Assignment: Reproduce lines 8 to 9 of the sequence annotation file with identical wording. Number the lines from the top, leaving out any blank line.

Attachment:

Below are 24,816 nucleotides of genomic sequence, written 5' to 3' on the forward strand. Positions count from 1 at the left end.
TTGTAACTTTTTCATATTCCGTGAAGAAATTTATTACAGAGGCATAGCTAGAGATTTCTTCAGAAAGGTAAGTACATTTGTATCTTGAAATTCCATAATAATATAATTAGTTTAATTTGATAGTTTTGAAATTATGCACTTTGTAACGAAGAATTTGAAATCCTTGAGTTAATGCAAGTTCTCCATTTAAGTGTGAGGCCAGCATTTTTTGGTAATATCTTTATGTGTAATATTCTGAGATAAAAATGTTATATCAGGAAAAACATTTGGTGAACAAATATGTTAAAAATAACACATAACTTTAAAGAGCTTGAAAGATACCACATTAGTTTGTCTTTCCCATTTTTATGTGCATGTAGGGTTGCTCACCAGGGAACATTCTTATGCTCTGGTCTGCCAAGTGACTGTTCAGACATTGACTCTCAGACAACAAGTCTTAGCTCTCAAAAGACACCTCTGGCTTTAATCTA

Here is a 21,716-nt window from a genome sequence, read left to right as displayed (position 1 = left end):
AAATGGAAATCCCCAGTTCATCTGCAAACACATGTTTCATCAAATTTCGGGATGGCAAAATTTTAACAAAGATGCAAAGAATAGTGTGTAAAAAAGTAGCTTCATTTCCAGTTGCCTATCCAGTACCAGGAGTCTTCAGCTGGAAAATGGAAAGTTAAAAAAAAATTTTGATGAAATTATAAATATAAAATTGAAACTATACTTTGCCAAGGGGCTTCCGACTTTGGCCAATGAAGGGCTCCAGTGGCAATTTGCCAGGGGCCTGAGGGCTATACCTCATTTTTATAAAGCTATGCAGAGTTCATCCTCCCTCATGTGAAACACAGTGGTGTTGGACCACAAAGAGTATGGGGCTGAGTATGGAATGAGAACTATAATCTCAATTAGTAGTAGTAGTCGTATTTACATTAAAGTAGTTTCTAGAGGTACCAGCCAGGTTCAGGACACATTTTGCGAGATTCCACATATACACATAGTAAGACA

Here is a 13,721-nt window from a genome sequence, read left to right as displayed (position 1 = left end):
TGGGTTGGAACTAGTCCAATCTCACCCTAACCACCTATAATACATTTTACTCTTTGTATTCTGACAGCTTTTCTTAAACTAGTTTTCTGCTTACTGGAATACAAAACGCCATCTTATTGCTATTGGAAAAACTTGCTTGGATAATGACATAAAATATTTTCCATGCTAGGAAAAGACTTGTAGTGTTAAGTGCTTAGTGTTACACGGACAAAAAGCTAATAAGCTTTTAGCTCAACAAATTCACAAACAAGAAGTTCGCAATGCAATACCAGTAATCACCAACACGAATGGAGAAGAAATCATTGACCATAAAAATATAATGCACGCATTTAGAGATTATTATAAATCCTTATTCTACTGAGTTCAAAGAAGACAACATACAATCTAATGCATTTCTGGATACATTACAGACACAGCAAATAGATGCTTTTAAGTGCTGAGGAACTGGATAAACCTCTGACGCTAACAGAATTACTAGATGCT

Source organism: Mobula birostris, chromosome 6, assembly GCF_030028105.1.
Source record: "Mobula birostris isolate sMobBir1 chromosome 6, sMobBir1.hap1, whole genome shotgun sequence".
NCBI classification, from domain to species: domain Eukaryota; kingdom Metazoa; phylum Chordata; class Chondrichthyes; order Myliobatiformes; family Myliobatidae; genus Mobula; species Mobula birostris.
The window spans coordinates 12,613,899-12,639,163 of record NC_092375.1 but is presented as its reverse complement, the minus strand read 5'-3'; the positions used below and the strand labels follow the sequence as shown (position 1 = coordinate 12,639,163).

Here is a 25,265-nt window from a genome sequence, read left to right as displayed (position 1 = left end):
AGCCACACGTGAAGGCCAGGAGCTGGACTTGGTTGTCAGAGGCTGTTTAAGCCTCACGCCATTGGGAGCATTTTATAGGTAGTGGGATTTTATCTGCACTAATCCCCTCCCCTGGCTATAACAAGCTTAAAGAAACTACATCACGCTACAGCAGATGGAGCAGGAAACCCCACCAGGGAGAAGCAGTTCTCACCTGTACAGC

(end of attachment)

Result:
Source record: "Mobula birostris isolate sMobBir1 chromosome 6, sMobBir1.hap1, whole genome shotgun sequence".
NCBI classification, from domain to species: domain Eukaryota; kingdom Metazoa; phylum Chordata; class Chondrichthyes; order Myliobatiformes; family Myliobatidae; genus Mobula; species Mobula birostris.